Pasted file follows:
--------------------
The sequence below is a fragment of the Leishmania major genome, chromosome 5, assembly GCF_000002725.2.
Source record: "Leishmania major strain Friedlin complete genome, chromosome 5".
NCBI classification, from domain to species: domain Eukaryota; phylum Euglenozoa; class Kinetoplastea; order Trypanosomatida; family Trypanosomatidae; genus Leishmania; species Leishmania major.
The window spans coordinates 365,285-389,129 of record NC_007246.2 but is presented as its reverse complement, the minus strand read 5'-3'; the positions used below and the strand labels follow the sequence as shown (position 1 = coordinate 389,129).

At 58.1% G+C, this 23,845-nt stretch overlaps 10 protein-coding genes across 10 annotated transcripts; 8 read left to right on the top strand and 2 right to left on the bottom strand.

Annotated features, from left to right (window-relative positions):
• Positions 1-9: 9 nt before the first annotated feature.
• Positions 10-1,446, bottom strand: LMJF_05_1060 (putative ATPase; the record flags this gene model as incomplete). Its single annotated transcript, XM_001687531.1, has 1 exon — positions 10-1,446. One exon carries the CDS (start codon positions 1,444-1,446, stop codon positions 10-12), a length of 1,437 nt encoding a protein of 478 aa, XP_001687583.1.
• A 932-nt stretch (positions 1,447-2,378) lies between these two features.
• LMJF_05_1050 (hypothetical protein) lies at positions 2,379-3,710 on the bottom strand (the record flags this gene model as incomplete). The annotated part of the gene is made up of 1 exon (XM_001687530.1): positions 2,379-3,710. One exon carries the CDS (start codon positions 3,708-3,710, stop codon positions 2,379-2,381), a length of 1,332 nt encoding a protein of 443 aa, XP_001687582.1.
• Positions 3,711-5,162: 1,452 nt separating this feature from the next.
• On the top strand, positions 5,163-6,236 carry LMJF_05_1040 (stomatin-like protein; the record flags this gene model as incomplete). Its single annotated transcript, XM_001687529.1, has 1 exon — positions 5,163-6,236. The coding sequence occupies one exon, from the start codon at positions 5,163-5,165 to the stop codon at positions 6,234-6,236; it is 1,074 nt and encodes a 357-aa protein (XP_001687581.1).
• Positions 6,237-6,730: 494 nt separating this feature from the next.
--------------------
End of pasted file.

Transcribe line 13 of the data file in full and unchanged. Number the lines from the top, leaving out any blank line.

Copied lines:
• Positions 6,237-6,730: 494 nt separating this feature from the next.